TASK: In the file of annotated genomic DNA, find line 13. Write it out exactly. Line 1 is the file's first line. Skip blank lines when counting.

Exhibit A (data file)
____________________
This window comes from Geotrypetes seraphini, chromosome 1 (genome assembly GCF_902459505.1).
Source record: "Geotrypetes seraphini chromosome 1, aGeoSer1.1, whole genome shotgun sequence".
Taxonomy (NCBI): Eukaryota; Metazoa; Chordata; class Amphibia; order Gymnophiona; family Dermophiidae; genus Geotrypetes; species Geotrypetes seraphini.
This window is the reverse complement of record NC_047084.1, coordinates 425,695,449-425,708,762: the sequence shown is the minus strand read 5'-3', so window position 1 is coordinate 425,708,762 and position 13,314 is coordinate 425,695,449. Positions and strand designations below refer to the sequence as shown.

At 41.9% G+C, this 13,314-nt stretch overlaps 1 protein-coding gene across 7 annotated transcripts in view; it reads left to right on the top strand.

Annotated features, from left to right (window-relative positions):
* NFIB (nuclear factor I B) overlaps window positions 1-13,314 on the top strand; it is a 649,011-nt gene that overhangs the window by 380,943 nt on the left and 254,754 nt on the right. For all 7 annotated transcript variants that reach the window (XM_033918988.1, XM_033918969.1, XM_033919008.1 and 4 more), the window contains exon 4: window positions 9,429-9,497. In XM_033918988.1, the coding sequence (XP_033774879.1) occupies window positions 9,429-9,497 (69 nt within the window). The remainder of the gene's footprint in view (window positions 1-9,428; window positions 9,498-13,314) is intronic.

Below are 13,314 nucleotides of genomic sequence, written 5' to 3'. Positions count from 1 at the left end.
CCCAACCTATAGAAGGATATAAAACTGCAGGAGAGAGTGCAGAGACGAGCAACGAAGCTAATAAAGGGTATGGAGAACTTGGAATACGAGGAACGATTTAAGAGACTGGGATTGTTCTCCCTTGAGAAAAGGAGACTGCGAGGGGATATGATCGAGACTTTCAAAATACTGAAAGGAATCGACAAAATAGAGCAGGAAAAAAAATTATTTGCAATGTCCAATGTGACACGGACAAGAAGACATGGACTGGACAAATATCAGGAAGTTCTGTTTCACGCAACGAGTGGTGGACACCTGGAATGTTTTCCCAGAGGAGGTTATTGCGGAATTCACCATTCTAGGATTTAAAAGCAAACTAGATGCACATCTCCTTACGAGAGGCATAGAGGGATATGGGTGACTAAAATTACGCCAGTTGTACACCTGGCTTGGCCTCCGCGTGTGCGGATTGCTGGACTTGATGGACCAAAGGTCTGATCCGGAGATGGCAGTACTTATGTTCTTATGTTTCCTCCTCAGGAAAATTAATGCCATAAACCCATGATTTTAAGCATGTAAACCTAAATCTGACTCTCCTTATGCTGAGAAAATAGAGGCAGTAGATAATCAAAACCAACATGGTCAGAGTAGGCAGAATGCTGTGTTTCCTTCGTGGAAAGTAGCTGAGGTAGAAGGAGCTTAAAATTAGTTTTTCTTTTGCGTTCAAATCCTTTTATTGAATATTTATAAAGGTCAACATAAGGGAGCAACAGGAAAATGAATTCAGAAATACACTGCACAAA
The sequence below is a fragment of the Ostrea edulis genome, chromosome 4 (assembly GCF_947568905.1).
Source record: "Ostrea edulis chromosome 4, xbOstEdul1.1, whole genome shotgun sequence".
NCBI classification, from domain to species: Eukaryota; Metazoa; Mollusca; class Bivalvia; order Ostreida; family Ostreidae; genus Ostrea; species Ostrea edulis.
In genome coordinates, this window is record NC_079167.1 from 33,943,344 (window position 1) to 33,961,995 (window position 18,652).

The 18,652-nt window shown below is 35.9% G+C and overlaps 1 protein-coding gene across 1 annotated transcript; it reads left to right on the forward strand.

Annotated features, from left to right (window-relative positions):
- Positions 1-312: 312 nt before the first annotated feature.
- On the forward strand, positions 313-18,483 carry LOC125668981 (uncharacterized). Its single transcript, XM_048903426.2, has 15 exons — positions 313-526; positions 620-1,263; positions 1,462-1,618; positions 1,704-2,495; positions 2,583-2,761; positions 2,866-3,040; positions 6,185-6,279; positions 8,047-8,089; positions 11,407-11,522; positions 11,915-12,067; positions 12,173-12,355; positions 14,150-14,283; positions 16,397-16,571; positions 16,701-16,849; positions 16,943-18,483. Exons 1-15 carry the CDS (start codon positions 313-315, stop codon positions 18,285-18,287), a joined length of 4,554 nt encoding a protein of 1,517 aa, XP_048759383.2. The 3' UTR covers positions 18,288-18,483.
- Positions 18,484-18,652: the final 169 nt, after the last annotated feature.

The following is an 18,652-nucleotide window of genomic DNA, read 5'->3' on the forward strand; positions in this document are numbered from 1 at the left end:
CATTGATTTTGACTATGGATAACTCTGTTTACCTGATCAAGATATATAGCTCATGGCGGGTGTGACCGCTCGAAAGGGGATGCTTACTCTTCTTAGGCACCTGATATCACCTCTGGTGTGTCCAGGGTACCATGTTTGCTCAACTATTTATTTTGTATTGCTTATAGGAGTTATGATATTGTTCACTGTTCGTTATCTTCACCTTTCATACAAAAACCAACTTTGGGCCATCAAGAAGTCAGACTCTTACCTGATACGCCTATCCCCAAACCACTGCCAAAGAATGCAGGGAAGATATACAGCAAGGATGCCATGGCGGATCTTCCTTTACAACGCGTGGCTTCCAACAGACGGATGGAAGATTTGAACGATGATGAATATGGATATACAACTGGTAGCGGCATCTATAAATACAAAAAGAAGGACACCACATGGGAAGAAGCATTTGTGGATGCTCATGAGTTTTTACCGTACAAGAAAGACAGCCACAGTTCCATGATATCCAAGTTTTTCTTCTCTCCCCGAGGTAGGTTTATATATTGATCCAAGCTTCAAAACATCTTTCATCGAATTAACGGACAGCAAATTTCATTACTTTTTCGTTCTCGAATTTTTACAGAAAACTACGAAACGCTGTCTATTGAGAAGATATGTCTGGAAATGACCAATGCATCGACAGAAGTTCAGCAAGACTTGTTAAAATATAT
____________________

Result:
In genome coordinates, this window is record NC_079167.1 from 33,943,344 (window position 1) to 33,961,995 (window position 18,652).